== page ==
1,392
    Likes Received:
    26
    Location:
    Edmonton
    Can others edit my Photos:
    Photos NOT OK to edit
    As far as the 18-55mm lens it is far from the best nikon lens for this type of work. You need to be looking at the 24-70 F2.8. If this lens is outside of you budget, you should look at renting it. The 18-55 mm is a consumer level lens and is not nearly fast enough for this type of work.

    As far as the flash goes you should have at least an SB800 as a main and an SB600 as a backup.

    be sure you have at least 2 camera bodies with you. You only get one chance at a wedding and if your camer were to fail or it was broken you would be in real trouble.
     
  6. Big Mike

    Big Mike I am Big, I am Mike Staff Member Supporting Member

    Joined:
    Dec 16, 2003
    Messages:
    33,822
    Likes Received:
    1,811
    Location:
    Edmonton
    Can others edit my Photos:
    Photos NOT OK to edit
    The 18-55mm is a cheap 'kit' lens. The 17-55mm F2.8 is a much higher quality lens.
     
  7. bbaker

    bbaker TPF Noob!

    Joined:
    Aug 4, 2009
    Messages:
    11
    Likes Received:
    0
    Can others edit my Photos:
    Photos NOT OK to edit
  8. Big Mike

    Big Mike I am Big, I am Mike Staff Member Supporting Member

    Joined:
    Dec 16, 2003
    Messages:
    33,822
    Likes Received:
    1,811
    Location:
    Edmonton
    Can others edit my Photos:
    Photos NOT OK to edit
    It's a very good lens. That's actually my primary wedding lens.

    It might not be quite as good as the similar top end Canon or Nikon models, but it's half the price and still very good.
     
  9. bbaker

    bbaker TPF Noob!

    Joined:
    Aug 4, 2009
    Messages:
    11
    Likes Received:
    0
    Can others edit my Photos:
    Photos NOT OK to edit
    What do you think of Sigma? Are they generally better quality than Tamron lenses?
     
  10. SpeedTrap

    SpeedTrap TPF Noob!

    Joined:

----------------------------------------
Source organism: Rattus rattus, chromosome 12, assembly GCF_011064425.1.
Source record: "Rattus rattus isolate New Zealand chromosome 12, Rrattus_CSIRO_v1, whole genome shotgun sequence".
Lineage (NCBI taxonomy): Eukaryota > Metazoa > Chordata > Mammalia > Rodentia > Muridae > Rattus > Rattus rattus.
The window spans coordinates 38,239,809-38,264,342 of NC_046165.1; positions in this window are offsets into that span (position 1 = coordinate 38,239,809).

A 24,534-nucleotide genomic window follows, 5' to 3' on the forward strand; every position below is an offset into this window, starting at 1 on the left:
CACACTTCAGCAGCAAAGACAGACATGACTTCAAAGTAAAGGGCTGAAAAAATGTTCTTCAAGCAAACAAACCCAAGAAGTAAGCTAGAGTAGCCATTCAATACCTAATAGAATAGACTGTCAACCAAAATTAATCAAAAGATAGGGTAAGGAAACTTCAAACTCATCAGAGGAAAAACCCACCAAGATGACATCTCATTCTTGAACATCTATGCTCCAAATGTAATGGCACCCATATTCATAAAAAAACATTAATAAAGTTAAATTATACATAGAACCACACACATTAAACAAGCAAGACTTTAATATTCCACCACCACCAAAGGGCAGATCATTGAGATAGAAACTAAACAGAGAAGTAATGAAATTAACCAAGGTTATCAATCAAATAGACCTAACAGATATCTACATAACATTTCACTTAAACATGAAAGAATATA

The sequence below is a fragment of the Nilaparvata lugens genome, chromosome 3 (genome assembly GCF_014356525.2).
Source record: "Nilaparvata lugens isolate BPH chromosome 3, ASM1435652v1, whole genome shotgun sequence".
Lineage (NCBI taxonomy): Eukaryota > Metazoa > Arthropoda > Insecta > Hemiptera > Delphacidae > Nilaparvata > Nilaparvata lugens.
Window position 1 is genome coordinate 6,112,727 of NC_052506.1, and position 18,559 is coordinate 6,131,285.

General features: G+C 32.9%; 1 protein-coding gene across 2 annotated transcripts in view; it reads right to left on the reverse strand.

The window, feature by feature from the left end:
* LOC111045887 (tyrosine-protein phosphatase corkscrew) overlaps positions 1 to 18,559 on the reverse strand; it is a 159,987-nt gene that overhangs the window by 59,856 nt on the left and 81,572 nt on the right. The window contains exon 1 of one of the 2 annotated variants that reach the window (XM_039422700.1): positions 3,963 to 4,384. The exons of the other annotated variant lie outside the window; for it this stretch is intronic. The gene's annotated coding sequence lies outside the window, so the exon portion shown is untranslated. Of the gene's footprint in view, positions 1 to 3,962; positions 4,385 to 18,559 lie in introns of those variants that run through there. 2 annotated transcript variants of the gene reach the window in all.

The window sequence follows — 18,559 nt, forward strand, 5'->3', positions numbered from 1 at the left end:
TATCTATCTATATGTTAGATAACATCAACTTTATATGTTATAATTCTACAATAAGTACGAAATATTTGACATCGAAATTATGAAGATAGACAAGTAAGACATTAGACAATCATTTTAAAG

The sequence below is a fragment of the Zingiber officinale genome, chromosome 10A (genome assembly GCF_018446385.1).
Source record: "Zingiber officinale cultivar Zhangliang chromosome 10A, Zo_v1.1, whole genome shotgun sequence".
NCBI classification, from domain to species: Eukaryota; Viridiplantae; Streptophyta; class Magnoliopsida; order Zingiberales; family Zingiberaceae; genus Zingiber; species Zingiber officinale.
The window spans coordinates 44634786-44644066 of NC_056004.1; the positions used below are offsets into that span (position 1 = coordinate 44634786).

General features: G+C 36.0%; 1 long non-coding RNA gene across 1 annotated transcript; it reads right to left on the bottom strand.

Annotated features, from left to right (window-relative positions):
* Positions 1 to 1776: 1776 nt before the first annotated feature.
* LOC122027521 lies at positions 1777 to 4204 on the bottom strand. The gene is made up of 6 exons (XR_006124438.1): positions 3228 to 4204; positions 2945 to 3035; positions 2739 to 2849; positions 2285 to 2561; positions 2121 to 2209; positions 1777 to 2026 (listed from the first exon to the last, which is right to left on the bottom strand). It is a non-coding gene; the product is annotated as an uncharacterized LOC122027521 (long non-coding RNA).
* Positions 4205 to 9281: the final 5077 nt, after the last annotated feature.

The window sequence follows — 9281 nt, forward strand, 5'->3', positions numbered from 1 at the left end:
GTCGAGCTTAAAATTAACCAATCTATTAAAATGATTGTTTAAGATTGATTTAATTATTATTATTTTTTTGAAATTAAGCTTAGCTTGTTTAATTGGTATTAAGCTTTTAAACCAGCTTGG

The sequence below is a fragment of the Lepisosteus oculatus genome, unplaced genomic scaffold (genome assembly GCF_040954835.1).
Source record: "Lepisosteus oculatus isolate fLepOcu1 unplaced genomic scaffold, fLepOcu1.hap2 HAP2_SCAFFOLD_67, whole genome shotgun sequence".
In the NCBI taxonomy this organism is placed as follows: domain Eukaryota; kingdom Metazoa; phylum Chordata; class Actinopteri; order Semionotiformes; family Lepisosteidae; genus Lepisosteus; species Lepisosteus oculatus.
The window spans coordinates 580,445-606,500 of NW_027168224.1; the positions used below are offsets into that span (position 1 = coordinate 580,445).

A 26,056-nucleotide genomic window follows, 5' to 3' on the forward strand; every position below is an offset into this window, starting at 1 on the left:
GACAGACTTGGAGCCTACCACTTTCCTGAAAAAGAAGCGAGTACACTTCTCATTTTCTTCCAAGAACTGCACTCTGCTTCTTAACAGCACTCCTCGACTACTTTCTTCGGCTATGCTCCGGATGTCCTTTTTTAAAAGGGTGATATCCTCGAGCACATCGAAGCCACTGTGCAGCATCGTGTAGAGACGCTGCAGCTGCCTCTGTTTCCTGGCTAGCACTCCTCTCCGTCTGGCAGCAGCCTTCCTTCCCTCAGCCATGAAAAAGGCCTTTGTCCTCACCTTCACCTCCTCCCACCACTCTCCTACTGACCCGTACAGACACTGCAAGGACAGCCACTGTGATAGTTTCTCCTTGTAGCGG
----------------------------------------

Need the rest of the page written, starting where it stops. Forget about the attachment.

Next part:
Oct 2, 2006
    Messages:
    1,392
    Likes Received:
    26
    Location:
    Edmonton
    Can others edit my Photos:
    Photos NOT OK to edit
    This would be a mid range lens in my opinion.
    The reviews I have read on it are not stellar especially in low light, and that is where you will need the best performance.

    I would recommend the Sigma 24-70 F2.8 over this one.

    571306 Sigma 24-70mm f/2.8 EX Aspherical IF EX DG HSM AutoFocus Zoom Lens for Nikon AF & Digital SLR's

    It is not as wide, but you pick up a bit on the long end.
     
  11. jnm

    jnm TPF Noob!

    Joined:
    Sep 9, 2009
    Messages:
    297
    Likes Received:
    0
    Location:
    Palo Alto, CA
    Can others edit my Photos:
    Photos NOT OK to edit
    looking back at the pictures from our wedding i'll add in the ones we like but hadnt thought of ahead of time:

    - grooms reaction at first site of the bride. usually priceless to the bride.
    - don't forget to capture the moments in the crowd, parents, relatives, friends. dont do it at the expense of the bride/groom, but be mindful of the others in attendance.
    - shoot the reception site before the guests arrive. see if you can get the ceremony site too before guests arrive.
    - shots of groom with each groomsman individually, same for bride with bridesmaids
     
  12. In2daBlue

    In2daBlue TPF Noob!

    Joined:
    Oct 22, 2007
    Messages:
    101
    Likes Received:
    0
    Can others edit my Photos:
    Photos NOT OK to edit
    I agree with all of the advice given so far. But, the poster who said you need an SB800 and a back-up SB600 is wrong... at least in my opinion. I always say this here on the forum but it seems to get lost. The 800 is a superior flash, no doubt, but where it offers better performance is not needed in wedding photography. It's power is much better, so if you're shooting sports at night and need to shoot the flash 40 yards than yes the 800 is the flash you need. But, if you're just doing portraits and general storbist work, two 600s are MORE than adequate. And, for the price difference, it would seem stupid to buy an 800 when you can spend the extra money on lenses, which you certainly need to upgrade on before getting serious about shooting wedding photography.

    Two camera bodies is a must at weddings. It's nice to have a back up if something goes wrong (and trust me, something always seems to go wrong at the worst possible moment). But, I think almost more importantly, it's nice to have two cameras because it saves you time. I keep my wide angle on one body and my 70-200 on the other. That way, I don't miss a single moment while shooting. If I need the wide angle, it's ready to go. If, all of sudden, I see a great image that requires a tele, I have that on the other shoulder and can snap it right away. Changing lenses is a waste of time and, in the end, will force you to miss great moments that happen on dime.
     

Share This Page